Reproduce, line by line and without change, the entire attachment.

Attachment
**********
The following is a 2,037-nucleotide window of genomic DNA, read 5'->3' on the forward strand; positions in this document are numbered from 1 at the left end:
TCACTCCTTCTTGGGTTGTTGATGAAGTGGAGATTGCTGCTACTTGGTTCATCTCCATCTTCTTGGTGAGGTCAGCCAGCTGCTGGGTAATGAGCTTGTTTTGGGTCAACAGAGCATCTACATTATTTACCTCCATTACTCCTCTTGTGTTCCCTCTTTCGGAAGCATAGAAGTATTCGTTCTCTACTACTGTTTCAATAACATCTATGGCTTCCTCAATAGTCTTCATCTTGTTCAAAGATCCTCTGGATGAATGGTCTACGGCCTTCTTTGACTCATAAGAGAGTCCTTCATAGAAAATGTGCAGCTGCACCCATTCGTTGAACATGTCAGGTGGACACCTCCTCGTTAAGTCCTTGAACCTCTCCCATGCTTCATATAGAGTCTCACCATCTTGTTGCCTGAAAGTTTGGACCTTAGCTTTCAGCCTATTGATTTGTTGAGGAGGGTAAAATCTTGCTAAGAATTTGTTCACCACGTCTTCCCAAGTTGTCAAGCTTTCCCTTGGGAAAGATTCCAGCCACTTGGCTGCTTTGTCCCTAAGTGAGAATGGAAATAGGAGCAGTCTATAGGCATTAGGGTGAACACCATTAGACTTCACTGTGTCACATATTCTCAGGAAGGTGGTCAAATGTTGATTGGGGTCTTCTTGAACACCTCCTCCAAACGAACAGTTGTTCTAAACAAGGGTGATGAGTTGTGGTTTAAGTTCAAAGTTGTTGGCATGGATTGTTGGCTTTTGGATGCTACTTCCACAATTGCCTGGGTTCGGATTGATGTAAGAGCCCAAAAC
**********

The following is a 2,037-nucleotide window of genomic DNA, read 5'->3' on the forward strand; positions in this document are numbered from 1 at the left end:
TCACTCCTTCTTGGGTTGTTGATGAAGTGGAGATTGCTGCTACTTGGTTCATCTCCATCTTCTTGGTGAGGTCAGCCAGCTGCTGGGTAATGAGCTTGTTTTGGGTCAACAGAGCATCTACATTATTTACCTCCATTACTCCTCTTGTGTTCCCTCTTTCGGAAGCATAGAAGTATTCGTTCTCTACTACTGTTTCAATAACATCTATGGCTTCCTCAATAGTCTTCATCTTGTTCAAAGATCCTCTGGATGAATGGTCTACGGCCTTCTTTGACTCATAAGAGAGTCCTTCATAGAAAATGTGCAGCTGCACCCATTCGTTGAACATGTCAGGTGGACACCTCCTCGTTAAGTCCTTGAACCTCTCCCATGCTTCATATAGAGTCTCACCATCTTGTTGCCTGAAAGTTTGGACCTTAGCTTTCAGCCTATTGATTTGTTGAGGAGGGTAAAATCTTGCTAAGAATTTGTTCACCACGTCTTCCCAAGTTGTCAAGCTTTCCCTTGGGAAAGATTCCAGCCACTTGGCTGCTTTGTCCCTAAGTGAGAATGGAAATAGGAGCAGTCTATAGGCATTAGGGTGAACACCATTAGACTTCACTGTGTCACATATTCTCAGGAAGGTGGTCAAATGTTGATTGGGGTCTTCTTGAACACCTCCTCCAAACGAACAGTTGTTCTAAACAAGGGTGATGAGTTGTGGTTTAAGTTCAAAGTTGTTGGCATGGATTGTTGGCTTTTGGATGCTACTTCCACAATTGCCTGGGTTCGGATTGATGTAAGAGCCCAAAAC